The new Alabama law makes all abortion illegal in the state and has a 99 year mandatory prison sentence for anyone who attempts it. The reason for the delay is that there was an exception for rape and incest, and the majority of Republican state senators want it removed. But it WILL be passed next week. 

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It sure seems like the purpose of these laws is to get the Supreme Court to reconsider Roe vs Wade. The thinking seems to be that with Kavanaugh In there the stage is set for a 5-4 reversal. 

On the one hand that’s pretty scary stuff. On the other hand you couldn’t offer a better political gift to the Democrats than this one. 

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On 5/9/2019 at 6:32 AM, Godsbrother said:

This bill does not go far enough.   We need to begin to protect sperm from freaks that are having oral sex and masturbating.    

Double bad news for my buddy in Nantucket. 

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On 5/9/2019 at 8:12 AM, timschochet said:

Let the heathen spill theirs 

on the dusty ground 

God shall make them pay for 

each sperm that can’t be found 

I am in sooooooo much trouble!!!!

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5 hours ago, timschochet said:

It sure seems like the purpose of these laws is to get the Supreme Court to reconsider Roe vs Wade. The thinking seems to be that with Kavanaugh In there the stage is set for a 5-4 reversal.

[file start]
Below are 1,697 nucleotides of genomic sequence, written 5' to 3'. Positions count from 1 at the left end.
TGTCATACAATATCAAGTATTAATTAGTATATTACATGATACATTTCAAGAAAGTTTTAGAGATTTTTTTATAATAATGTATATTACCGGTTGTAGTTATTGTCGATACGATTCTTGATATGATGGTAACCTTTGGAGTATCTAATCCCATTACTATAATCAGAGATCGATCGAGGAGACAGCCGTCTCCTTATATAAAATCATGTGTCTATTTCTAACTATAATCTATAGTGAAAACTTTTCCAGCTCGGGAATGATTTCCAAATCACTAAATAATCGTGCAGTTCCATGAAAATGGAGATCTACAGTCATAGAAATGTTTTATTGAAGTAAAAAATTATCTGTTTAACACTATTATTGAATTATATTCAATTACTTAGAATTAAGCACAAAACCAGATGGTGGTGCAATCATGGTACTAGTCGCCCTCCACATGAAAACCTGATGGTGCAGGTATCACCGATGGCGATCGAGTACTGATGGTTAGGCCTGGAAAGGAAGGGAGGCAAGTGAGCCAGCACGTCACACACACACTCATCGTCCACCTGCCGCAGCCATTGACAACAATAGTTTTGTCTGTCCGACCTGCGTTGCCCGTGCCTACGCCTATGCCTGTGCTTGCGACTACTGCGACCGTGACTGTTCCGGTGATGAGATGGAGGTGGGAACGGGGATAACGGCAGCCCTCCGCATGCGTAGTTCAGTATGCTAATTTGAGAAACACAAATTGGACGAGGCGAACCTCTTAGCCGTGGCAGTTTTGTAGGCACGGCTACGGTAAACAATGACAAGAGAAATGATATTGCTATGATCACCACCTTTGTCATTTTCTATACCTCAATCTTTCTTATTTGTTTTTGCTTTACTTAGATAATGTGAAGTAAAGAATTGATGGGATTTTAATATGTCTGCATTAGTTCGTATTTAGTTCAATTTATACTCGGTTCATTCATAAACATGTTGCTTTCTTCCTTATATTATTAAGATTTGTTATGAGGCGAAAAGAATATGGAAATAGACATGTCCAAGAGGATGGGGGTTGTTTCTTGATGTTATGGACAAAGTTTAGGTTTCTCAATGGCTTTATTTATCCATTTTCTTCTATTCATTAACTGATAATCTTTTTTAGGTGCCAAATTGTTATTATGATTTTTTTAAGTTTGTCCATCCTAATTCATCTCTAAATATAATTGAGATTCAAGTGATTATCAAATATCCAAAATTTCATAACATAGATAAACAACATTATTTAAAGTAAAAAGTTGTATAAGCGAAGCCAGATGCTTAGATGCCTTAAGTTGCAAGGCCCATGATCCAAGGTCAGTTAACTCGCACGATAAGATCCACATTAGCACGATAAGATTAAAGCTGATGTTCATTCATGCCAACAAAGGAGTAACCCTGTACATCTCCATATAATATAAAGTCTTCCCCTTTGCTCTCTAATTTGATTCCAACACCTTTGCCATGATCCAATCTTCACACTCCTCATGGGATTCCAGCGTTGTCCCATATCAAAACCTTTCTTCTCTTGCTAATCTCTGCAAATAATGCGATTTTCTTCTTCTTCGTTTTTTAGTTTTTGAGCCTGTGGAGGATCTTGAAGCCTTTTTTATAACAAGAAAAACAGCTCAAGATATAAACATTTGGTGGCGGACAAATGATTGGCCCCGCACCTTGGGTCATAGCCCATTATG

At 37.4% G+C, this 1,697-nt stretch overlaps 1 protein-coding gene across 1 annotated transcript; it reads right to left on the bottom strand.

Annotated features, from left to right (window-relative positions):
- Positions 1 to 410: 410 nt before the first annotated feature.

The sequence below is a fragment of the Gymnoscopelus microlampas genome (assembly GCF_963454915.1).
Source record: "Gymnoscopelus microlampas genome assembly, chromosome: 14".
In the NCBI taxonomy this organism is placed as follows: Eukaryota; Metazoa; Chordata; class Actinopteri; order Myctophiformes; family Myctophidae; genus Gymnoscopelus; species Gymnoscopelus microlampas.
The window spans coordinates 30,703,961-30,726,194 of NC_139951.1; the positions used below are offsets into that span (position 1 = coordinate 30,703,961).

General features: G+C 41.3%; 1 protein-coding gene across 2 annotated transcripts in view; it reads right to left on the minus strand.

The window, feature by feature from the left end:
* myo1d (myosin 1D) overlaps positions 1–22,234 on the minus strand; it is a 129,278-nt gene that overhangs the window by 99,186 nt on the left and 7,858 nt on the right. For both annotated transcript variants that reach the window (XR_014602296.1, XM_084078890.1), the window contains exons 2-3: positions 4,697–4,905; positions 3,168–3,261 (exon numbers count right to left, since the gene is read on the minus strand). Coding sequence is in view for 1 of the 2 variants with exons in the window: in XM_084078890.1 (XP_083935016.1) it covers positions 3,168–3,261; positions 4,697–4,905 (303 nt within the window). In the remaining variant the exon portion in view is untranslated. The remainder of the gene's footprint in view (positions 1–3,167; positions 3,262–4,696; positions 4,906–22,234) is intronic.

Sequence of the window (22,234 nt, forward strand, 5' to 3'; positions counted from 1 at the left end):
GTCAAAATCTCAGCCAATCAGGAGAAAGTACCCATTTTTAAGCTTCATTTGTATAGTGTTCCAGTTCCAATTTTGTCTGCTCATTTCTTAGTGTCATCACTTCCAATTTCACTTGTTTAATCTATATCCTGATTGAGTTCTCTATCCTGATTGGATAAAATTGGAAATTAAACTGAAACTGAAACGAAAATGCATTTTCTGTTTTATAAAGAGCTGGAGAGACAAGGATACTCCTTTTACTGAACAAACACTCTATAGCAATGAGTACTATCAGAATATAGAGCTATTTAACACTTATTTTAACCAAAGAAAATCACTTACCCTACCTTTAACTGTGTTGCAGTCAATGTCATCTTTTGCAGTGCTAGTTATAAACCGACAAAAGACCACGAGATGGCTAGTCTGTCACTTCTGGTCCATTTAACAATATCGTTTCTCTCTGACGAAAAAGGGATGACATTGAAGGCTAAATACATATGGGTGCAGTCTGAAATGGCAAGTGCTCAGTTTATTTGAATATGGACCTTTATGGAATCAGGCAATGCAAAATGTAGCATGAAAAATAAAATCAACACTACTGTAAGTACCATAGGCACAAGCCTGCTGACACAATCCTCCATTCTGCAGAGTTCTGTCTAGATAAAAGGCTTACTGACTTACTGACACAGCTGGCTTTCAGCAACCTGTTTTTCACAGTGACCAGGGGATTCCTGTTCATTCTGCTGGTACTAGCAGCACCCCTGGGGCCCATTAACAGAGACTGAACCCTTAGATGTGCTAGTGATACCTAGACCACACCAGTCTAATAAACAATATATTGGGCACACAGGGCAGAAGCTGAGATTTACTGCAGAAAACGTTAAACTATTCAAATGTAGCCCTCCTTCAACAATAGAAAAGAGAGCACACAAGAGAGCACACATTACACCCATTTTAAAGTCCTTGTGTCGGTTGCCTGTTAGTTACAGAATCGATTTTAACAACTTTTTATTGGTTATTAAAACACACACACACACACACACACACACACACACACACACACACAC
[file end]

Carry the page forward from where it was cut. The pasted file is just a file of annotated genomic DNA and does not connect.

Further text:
On the one hand that’s pretty scary stuff. On the other hand you couldn’t offer a better political gift to the Democrats than this one. 

These particular laws are the worst possible vehicle for pro-lifers to take the supreme court.  I'm pro-life and I don't even support these.  

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Posted (edited)
On 5/8/2019 at 10:31 AM, NCCommish said:

GOP was already losing women, young women especially, in large numbers. Mainly over reproductive rights. This seems like something you would do to hasten that. It won't withstand legal challenge. It will be used against Republicans effectively across the country. They can't afford to tick off the evangelicals but you can't win with just them either. And women will come out to vote on this issue.

who gives a #### about winning elections, these babies lives are at stake. Have to take a stand sometime. Not in agreement with the entirety of the bill but glad the GOP is finally taking a stand on this instead of just yapping about it to the base.

Edited by by_the_sea_wannabe

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I haven't read the Alabama or the Ohio bills, but after discussion with a friend on this, I did look up the GA bill.There ARE exceptions for rape and for medical emergencies, both of which I see mentioned upthread. It says that any doctor performing or attempting to perform an abortion must report it in accordance to rules and regs and fill out forms, etc. As part of what they must report: